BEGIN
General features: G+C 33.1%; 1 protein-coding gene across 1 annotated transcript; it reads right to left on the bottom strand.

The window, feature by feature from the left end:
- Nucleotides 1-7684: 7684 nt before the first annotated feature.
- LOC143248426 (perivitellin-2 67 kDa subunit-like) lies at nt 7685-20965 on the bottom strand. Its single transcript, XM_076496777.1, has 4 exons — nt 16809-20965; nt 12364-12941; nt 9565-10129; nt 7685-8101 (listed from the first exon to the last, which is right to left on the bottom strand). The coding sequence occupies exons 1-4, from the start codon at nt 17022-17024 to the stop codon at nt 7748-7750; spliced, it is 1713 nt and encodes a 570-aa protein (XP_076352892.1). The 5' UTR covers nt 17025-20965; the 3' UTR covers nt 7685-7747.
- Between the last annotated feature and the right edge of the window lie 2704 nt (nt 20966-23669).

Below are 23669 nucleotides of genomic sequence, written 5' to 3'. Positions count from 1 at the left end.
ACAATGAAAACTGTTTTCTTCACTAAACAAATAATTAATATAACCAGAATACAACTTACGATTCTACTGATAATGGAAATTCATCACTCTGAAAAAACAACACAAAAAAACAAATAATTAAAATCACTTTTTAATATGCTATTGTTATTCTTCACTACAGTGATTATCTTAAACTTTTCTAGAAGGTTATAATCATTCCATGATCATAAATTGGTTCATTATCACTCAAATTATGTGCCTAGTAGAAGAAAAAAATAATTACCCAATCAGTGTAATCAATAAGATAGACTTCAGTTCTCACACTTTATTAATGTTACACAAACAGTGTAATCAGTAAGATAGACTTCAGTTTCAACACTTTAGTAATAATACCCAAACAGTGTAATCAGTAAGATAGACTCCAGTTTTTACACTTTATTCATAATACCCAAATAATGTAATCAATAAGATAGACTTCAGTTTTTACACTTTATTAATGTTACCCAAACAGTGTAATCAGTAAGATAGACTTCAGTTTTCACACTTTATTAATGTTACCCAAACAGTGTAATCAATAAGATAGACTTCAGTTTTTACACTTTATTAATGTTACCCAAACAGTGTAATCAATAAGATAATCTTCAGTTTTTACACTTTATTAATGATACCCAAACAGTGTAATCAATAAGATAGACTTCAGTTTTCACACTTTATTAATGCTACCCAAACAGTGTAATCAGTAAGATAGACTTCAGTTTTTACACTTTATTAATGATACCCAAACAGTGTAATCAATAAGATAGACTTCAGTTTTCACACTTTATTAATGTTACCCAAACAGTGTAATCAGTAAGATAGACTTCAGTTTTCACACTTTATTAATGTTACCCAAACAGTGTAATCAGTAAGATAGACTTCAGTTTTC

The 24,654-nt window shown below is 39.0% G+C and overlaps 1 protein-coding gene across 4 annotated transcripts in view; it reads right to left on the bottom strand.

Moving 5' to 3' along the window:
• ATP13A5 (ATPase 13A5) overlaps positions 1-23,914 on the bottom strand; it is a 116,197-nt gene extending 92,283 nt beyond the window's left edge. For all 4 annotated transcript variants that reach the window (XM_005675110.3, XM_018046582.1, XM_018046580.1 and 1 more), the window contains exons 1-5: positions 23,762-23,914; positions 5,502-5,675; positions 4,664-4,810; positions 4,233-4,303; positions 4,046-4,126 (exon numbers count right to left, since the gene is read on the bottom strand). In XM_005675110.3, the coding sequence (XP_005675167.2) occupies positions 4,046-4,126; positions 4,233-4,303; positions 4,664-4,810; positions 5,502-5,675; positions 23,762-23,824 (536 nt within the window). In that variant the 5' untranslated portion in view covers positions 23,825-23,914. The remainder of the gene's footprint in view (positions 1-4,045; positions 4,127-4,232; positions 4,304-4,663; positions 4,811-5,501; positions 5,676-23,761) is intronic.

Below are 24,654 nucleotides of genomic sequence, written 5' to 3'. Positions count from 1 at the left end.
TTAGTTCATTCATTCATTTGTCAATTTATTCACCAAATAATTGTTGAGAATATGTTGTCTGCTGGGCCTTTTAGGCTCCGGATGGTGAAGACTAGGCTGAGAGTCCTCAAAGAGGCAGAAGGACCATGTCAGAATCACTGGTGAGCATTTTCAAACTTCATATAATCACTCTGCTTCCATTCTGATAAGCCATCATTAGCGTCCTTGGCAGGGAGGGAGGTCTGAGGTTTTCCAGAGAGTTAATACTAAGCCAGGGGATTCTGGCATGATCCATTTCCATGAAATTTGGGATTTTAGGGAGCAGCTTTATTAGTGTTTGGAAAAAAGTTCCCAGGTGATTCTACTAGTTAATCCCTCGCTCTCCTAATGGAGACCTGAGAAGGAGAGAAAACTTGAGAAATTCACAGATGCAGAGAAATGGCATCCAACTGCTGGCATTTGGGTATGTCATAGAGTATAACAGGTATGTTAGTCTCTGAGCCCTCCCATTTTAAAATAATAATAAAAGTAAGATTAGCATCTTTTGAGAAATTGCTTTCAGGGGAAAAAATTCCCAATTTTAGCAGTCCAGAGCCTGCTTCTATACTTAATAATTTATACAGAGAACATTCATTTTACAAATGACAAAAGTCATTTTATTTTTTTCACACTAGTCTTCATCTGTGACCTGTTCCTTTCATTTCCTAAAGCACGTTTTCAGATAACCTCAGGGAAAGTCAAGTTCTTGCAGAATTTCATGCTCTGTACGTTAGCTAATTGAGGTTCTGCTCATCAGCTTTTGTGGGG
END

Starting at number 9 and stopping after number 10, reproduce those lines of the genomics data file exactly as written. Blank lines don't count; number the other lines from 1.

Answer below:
Moving 5' to 3' along the window:
• ATP13A5 (ATPase 13A5) overlaps positions 1-23,914 on the bottom strand; it is a 116,197-nt gene extending 92,283 nt beyond the window's left edge. For all 4 annotated transcript variants that reach the window (XM_005675110.3, XM_018046582.1, XM_018046580.1 and 1 more), the window contains exons 1-5: positions 23,762-23,914; positions 5,502-5,675; positions 4,664-4,810; positions 4,233-4,303; positions 4,046-4,126 (exon numbers count right to left, since the gene is read on the bottom strand). In XM_005675110.3, the coding sequence (XP_005675167.2) occupies positions 4,046-4,126; positions 4,233-4,303; positions 4,664-4,810; positions 5,502-5,675; positions 23,762-23,824 (536 nt within the window). In that variant the 5' untranslated portion in view covers positions 23,825-23,914. The remainder of the gene's footprint in view (positions 1-4,045; positions 4,127-4,232; positions 4,304-4,663; positions 4,811-5,501; positions 5,676-23,761) is intronic.